Dick Hoffman: “Keeping the Spirit of Friends Select Alive”

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In 1967, Head of Upper School Dick Hoffman stood at the corner of 16th and Cherry St and photographed the construction of the current Friends Select School building. 54 years later, as the school’s archivist and longest-tenured faculty member, he moved those photos and countless other artifacts into storage as the school prepared for its next major expansion. In the period in between, Dick has preserved the school’s history and served myriad roles as an educator, administrator, and Quaker. 

Dick, who was born and raised as a Quaker in Philadelphia, studied as a pharmacy student at Philadelphia College of Pharmacy (now called University of the Sciences) for three years before a change of heart led him to pursue a History and Political Science degree at Earlham College, a Quaker school in Indiana. As an avid reader and lifelong learner, Dick realized rather late in the game that he “didn’t want to count pills into big bottles and little bottles,” prompting him to transfer. For Dick, this decision was financially complicated: when Dick’s father passed away in 1943, his mother told her sons that they must go to college but also had to pay their own way. This requirement led Dick to work several odd jobs throughout his youth: during middle and high school he ran paper routes, worked as a handyman and “soda jerk” in a drug store, and sold vegetables door to door. By the time he finished high school, Dick got a summer job carrying mail for the local post office, sometimes working for more than half the day. “I knew enough that I could work what we called the ‘city scheme,’ where I work from midnight to 8:00 a.m. casing up the incoming mail for my route before spending the next eight hours completing [it],” he recalls.

After his schooling, Dick enlisted in the U.S. Army, going against much of the Quaker anti-war messaging of his childhood. After initially forgoing Selective Service as a conscientious objector on his mother’s advice, he attended a preliminary training camp put on by the Brethren Volunteer Service to see if “the army was good for [him] and [he] was good for them.” For Dick, absolute opposition to combat was never so simple: Japan bombed Pearl Harbor when he was six years old, and the rest of World War II unfolded across much of his childhood. This consideration of total, world-threatening evil shaped Dick’s view of the military: “I decided that given the Nazis and Imperial Japan, I couldn’t have sat on the sidelines,” he says.

Once he passed his basic training at Fort Dix in New Jersey, Dick passed the army’s foreign language exam, sending him to the Presidio of Monterey for further studies. Upon arrival, he was given a choice as to which language he would study. Rather than learning the language of a contemporary adversary like Russian or Chinese, Dick selected Arabic because he “wanted something different.” Although he spent over three years in the military, Dick never left the country, working for the National Security Agency as a cryptanalyst and studying Arabic with the same small group of students. Had he chosen another language, the course of his young life could have been much different: “even in 1959, there were some inklings that you didn’t want to take Vietnamese,” he recalls. Military service ran counter to Dick’s Quaker upbringing, but it didn’t impact his faith — in his eyes, Quakers aren’t bound to conscientious objection.

Upon leaving the military in 1965, Dick enrolled in graduate school at the University of Chicago for a Master of Arts degree in Middle East Studies and Constitutional Law. The latter program later became an important part of Dick’s presence at Friends Select: for many students, Dick’s most memorable and impactful class was Constitutional Law, which was sometimes also covered in his U.S. History classes. Robin Bernstein ‘67, who later graduated from Columbia Law School, called the class “one of the things that inspired me to become a lawyer — I don’t think I would have done that if it weren’t for Dick.” According to one yearbook caption, Dick often carried a copy of the Constitution around the school building.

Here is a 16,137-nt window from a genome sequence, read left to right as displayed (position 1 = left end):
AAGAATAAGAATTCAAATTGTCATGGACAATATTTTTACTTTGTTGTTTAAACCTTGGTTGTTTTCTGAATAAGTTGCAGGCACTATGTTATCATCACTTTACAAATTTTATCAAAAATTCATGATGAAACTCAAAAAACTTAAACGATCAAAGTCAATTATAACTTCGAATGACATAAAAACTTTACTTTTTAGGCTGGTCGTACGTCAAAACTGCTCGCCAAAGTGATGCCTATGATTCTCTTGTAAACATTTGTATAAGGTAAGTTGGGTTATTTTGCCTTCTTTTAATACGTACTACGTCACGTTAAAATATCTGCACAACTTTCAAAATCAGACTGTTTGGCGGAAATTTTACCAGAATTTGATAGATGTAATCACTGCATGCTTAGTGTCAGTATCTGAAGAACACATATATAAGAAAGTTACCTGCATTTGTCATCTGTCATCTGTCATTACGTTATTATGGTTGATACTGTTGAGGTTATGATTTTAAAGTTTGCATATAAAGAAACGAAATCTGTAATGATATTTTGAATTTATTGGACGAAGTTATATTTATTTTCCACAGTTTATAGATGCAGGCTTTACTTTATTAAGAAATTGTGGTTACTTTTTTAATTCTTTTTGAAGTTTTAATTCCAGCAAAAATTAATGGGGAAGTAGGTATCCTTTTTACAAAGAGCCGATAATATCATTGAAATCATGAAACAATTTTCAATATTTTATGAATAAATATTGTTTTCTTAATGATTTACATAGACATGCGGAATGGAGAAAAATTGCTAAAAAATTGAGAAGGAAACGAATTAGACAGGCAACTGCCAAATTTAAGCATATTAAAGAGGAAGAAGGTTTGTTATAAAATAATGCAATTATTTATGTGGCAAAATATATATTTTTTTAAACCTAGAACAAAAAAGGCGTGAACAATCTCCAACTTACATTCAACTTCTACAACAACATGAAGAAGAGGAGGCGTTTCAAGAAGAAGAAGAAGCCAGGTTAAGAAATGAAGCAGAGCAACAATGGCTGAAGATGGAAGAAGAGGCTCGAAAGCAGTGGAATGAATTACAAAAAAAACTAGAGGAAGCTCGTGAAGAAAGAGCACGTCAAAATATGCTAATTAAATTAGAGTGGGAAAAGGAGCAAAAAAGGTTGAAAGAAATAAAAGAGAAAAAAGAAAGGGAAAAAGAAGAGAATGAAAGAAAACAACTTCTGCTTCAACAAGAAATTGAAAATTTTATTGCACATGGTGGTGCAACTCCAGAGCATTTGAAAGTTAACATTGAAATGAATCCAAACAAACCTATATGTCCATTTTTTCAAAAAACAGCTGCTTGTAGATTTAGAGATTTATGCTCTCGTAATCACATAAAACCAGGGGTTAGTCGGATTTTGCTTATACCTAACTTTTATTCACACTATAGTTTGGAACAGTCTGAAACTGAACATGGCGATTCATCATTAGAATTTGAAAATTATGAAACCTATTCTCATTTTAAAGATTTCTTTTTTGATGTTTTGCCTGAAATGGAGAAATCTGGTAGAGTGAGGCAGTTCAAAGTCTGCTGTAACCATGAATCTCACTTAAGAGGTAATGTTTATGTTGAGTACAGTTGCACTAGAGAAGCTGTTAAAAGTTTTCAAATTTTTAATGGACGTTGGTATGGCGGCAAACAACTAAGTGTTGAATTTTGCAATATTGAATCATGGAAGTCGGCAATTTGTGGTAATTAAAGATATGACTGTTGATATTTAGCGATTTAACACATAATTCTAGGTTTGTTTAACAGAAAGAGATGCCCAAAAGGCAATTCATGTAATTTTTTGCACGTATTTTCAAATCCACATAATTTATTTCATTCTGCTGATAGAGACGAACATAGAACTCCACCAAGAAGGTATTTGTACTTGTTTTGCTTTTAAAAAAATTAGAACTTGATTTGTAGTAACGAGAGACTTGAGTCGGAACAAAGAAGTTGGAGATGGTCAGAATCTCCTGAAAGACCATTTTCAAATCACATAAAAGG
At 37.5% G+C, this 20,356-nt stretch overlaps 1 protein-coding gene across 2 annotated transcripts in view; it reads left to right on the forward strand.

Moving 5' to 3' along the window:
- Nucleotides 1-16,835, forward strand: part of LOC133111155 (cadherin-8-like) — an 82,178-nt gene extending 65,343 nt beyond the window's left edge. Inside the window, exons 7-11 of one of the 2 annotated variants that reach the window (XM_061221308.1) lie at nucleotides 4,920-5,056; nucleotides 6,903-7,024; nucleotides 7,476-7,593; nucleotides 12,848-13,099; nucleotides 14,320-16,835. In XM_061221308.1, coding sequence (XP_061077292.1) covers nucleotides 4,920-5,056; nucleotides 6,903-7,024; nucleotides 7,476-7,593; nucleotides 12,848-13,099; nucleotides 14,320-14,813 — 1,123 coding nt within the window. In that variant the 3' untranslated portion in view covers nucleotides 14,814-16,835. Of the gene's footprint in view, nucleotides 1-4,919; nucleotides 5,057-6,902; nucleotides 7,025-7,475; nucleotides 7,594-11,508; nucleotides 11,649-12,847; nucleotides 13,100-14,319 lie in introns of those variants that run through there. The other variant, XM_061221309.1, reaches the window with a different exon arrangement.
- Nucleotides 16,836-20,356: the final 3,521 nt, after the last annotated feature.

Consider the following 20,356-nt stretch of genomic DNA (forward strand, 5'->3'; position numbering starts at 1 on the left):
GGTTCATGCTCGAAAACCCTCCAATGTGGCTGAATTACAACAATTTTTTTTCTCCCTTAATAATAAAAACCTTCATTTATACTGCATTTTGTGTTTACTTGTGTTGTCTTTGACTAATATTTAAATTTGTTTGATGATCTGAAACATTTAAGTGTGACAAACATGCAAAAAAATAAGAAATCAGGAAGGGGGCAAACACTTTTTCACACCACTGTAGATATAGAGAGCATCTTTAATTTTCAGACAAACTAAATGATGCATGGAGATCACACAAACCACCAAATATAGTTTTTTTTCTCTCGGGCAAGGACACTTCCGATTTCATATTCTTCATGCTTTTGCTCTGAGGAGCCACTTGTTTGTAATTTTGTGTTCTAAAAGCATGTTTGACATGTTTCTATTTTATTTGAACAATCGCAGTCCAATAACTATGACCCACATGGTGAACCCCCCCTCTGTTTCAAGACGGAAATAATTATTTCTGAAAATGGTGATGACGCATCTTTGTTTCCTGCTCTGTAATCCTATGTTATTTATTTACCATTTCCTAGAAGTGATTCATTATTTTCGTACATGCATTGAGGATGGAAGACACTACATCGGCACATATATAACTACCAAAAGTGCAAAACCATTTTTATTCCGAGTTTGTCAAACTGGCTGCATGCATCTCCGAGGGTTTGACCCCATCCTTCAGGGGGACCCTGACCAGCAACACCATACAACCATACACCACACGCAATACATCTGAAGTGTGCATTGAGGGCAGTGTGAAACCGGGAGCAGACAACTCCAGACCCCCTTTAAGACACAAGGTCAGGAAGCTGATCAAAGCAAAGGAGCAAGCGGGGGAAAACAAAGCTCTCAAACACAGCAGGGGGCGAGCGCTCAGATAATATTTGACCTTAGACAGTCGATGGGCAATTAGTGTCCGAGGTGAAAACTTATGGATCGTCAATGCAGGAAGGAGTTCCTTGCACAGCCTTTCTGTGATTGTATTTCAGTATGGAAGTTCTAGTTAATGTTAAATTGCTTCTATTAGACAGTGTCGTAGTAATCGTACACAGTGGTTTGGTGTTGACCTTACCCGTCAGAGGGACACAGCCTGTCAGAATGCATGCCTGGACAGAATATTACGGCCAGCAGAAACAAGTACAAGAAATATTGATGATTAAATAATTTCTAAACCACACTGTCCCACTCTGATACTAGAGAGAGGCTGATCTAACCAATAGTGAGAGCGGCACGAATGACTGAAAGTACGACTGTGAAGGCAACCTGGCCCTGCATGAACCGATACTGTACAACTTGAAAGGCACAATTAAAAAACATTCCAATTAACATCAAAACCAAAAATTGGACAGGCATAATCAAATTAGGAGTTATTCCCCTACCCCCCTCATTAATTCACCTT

Dick’s Quakerism did play in a significant role in his personal life and administration at Friends Select. He served on interminable school committees regarding curriculum, administration, student life, Quakerism, and several other ad hoc issues. Outside of school, Dick served for several years as the clerk (and later as secretary) of the Lansdowne Friends Meeting. In addition to these committees, Dick was thrown into a diverse array of roles and responsibilities at Friends Select as a sort of administrative everyman. 

Among the sundry positions Dick served at Friends Select was the role of college counselor — when he took over as Upper School Head in 1967, the job automatically entailed guidance counseling responsibilities. According to Gaby Jordan ‘76, the role of the college counselor 50 years ago was quite different from today: “He really was the one introducing us to the different schools. We didn’t have college fairs, so he was the critical piece in determining where you would go to school,” she explains. In Dick’s 33 years as counselor, he encountered countless situations and student ambitions. Whereas Gaby applied to just four schools (Harvard, Penn, Brown, and Yale) and considered the University of Pennsylvania her safety school, Keith Wapner ‘71 expressed his desire not to go to college at all. 

Both Gaby and Kieth recall Dick’s response to their plans as supportive but precautionary. “He really just asked: ‘why?’ He wanted to understand what my reasons were, and then he asked me the tough questions like ‘how are you going to support yourself?’ and ‘what are your goals?’” remembers Kieth. In Gaby’s case, Dick made sure to recommend safer, non-Ivy League options. Several interviewed alums, all of whom had Dick as their college counselor, characterized Dick’s advising style as solicitous and encouraging.

In Gaby’s and Kieth’s cases, Dick needed to adapt his counseling to expectations set unusually high or in a different direction altogether. Sometimes, though, Dick broadened horizons for students unaware of their options. “For many of my classmates, and for me, Dick opened doors to things we hadn’t imagined,” says Rick. During his junior year, when Rick and his parents attended their first college counseling session, Dick showed the family a list that included Harvard, Yale, Stanford, and UChicago. “I practically bowled over, and I said ‘who did you have this list in mind for, Dick?’” remembers Rick, who ended up choosing Harvard. “His confidence and encouragement were things that paved my future.” Similarly, Richard Wolgin ‘71 had never considered large state universities before Dick put them on his list. However, after further research, Richard chose to attend Penn State and cites the decision as one of the best he ever made.